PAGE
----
The Internet is one area of American life, communication
and commerce where we have a chance to start all over again,
keep the governmentís role at a minimum, keep it free, fair and
open. But that does not mean open to abuse and doing nothing.
Senator Murkowski and I have given you a suggestion that strikes
that fair balance. And I appreciate very much the chance to present
it to you today.
Senator Burns: Thank you very much, Senator.
Just sitting here, trying to figure out how we craft legislation,
but also I would like to ask you a question. It appears to me
that this is going to be one of those issues that it is going
to take a massive amount of educating the consuming public.
Senator Torricelli: I think it does, Mr. Chairman. Though
I have been surprised, in discussing this around the country,
how sophisticated the public is with the problem. In many respects,
this is one where the American people are significantly ahead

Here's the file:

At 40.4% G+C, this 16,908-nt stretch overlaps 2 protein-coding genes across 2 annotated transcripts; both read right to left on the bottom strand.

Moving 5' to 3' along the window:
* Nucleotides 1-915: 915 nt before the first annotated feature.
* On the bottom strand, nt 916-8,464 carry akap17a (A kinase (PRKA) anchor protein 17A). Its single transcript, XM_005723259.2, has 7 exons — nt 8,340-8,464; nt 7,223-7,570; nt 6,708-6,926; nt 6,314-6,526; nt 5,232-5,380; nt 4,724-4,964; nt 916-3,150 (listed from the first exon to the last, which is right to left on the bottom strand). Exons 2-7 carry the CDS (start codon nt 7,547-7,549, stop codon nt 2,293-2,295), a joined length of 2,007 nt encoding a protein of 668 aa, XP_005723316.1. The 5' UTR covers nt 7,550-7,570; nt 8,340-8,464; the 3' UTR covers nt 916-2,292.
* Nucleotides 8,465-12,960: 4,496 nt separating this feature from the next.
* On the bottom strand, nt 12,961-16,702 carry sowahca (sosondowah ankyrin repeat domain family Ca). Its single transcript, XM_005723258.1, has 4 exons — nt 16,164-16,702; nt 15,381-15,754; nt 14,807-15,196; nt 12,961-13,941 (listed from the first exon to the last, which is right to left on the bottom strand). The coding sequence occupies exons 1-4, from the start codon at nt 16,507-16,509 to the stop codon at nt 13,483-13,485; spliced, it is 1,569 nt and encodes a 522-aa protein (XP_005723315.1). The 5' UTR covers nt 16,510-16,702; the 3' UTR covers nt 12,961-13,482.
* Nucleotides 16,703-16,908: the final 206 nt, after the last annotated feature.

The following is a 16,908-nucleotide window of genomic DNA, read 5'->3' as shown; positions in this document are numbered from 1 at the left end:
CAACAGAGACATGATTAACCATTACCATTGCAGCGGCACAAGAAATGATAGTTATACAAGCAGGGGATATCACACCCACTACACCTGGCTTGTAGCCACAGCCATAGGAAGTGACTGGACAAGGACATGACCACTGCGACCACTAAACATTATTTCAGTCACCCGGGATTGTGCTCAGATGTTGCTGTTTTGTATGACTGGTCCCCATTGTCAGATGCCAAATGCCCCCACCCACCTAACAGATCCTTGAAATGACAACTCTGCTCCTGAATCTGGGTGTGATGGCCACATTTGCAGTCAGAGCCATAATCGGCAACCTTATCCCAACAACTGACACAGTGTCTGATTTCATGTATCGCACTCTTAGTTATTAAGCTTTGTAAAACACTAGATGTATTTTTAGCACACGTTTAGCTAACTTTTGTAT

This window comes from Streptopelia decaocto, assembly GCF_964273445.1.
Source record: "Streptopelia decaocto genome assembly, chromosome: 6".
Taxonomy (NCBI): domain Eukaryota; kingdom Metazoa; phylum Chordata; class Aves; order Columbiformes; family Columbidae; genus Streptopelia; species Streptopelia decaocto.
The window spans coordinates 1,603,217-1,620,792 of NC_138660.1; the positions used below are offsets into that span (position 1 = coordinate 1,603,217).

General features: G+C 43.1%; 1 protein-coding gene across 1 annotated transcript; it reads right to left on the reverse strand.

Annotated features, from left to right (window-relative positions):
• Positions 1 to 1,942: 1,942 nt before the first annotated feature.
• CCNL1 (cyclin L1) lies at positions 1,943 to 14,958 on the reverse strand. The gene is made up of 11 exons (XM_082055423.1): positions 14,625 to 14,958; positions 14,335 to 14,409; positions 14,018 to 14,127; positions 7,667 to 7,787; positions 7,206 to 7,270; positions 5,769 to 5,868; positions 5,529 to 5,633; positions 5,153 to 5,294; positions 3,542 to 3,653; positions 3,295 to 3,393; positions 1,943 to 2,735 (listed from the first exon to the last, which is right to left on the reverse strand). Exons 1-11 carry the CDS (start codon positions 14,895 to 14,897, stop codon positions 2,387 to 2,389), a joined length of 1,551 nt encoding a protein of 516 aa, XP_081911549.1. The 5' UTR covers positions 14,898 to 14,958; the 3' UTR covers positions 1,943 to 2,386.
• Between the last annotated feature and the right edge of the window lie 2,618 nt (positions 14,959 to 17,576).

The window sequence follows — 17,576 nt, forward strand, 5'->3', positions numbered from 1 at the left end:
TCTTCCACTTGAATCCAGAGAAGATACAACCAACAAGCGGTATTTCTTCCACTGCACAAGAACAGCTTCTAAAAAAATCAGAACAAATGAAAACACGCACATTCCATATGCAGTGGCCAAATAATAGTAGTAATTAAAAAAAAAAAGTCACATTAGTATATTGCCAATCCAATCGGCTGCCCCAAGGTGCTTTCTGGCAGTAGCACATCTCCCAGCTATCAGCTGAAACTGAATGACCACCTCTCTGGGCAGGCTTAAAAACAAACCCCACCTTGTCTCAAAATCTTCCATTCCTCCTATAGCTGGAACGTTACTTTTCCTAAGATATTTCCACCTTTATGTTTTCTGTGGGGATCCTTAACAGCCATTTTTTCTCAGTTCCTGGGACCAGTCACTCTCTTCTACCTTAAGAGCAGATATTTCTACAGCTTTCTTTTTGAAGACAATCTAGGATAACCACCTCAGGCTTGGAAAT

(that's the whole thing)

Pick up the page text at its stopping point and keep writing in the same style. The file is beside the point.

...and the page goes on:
of their Congress. Because many Americans who run their businesses
on the Internet and communicate with family and friends on the
Internet, beyond what most of us are doing in the Senate, they
are living this problem more than we are. They are aware of it
more than we are. You may be surprised how far ahead of us they
Senator Burns: Well, they usually are.
Senator Burns: That is the great elasticity and the imagination
of the American people. They are always ahead of us a little bit,
even whenever we thought we were ahead of the curve. You know,
we started to restructure the communications industry, as you
well know. And, again, we were behind the curve there.
Commissioner Anthony, I would just like to ask you, do we
have to approach this problem with the same mind set as we did
with the 900 numbers?
Ms. Anthony: Senator, I think it would be a very good model
to utilize, particularly in the way that you might go about --
if, for example, you gave us the authority to enforce this area
of the law, to make a rulemaking under the Administrative Procedures
Act, which can be done very quickly. And then we would be happy